Moved from the web site and updated.
Jump the next 3 paragraphs if you are a technophobe or just bored with the detail :)
Watch Sizes are specified by the diameter of the movement where it fits in the case, there are now two common measures, “Lancashire” for English and American watches and “Ligne” for Swiss.
Lancashire starts at size 0
which is 1 5/30inch increasing by 1/30 inch per size. So the popular men’s size
16 is 1.7 inch and size 18 1.77inch but it is quite possible for a watch case
to make a smaller movement look several sizes bigger although the dial remains
the same size.
|An unrestored S12 fusee movement|
with its carrier and oversized dial.
It was also common practice to mount 19th century English movements onto the back of a carrier two sizes bigger, the carrier attached to the larger size case and had the larger size dial on the other side so that it was indistinguishable from the larger size watch without opening it up.
Where quoted I normally use the nearest equivalent “Lancashire” size for Swiss watches.
As a rough guide the following table shows the approximate diameter of the watch for "normally" cased American and Swiss movements, some may be rather larger but a few can be smaller.
- S14 4.9 – 5.0 cm
- S16 5.0 – 5.2 cm
- S18 5.4 cm+
Movements of size 12 and below and size 18 and above can vary significantly in size when cased up, so on the web site I normally give the dimensions for each watch as part of the description.Here are some general guidelines on what each size of watch is best suited for, clearly there is room for variation here particularly for ladies if they are wearing a waistcoat or carry the watch in a handbag. And although a Fob watch is normally defined as one below about size 8 it is really only limited by the size of the fob pocket!
|A Ladies size 6 Waltham, heavily patterned cases are|
frequently used on these smaller watches.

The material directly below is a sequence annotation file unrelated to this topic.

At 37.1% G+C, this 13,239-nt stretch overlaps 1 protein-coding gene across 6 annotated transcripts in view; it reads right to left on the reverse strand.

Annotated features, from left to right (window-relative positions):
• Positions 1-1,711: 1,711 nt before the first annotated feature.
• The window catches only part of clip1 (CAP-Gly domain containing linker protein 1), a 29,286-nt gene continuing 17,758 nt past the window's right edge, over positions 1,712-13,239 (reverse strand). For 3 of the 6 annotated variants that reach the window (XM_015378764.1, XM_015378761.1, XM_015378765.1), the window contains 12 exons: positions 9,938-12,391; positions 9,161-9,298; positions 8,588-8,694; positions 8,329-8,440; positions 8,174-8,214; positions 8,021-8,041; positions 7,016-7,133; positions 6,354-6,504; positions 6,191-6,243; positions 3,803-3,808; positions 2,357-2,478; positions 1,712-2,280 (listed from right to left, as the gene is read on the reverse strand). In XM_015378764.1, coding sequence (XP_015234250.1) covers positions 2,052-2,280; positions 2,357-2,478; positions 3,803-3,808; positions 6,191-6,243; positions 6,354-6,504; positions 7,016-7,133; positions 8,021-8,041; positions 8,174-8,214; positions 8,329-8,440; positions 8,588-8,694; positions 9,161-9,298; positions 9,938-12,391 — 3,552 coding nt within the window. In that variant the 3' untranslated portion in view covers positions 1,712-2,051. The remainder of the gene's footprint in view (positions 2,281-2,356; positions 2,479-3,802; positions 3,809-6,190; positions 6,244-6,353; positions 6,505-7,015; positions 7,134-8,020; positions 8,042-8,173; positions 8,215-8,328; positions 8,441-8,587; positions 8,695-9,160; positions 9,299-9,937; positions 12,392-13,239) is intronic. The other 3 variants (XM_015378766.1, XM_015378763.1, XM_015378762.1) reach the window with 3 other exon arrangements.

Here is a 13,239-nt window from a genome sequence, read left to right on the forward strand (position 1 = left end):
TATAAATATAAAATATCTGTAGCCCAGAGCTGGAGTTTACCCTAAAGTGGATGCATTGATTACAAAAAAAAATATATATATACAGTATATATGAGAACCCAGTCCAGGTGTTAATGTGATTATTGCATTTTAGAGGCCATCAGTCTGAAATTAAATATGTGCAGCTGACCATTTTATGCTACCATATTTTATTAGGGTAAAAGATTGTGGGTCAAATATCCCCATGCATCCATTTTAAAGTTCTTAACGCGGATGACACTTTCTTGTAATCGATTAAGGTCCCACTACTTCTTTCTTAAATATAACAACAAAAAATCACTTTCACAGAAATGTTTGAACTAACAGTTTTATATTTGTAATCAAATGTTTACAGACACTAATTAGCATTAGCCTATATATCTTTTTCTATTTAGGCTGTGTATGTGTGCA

Ladies watches only, suitable for wearing on a neck chain as a pendant (but be careful not to swing it around too much and bash it on something) or as a brooch with a suitable attachment.
Ladies, as size 0 or as a fob watch. Men, as a fob watch.
|A size 12 Rotherham although tightly cased |
for a pin set watch it is still 1.9" / 4.7cm
in diameter, about the same an American size 14
Getting rather large to be a Fob watch but some American size 12s will be OK used as above. Many old size 12 movements are put into size 14 cases with the use of a carrier as described above.
English pin set size 12s make a good sized mans watch.
Size 14 & 16
|A size 16 hunter in a New Old Stock Dennison |
case. A Hunter will always be a little bigger
than an open faced watch due to the space
taken by the bezel and lid.
A common size in the nineteenth century in all forms, this became the “standard” man’s size for keyless watches in the twentieth century, these are generally quite slim so do not distort pockets as much as earlier key set watches.
This was the smallest size that could be certified as a “Railway” watch in the USA (beware of this term! Originally it defined an accurate and reliable timepiece suitable for controlling railroad traffic in the US, later it was picked up as a marketing ploy and appears on some really awful Swiss watches – you have been warned!).
|A tightly cased Waltham 1892 railroad watch.|
Originally the watch to go for to show status and now very popular with collectors, particular of North American watches and it is frequently said the bigger the better. Some very fine watches were made in the calibre.
Size 20 & 22
As for Size 18 but really showing off, not that common and most in UK are key set from the front and made in the 1890’s and very early in the new century.
Are really too big to carry around but frequently would have had a special stand to convert them into something you could use as a travelling clock.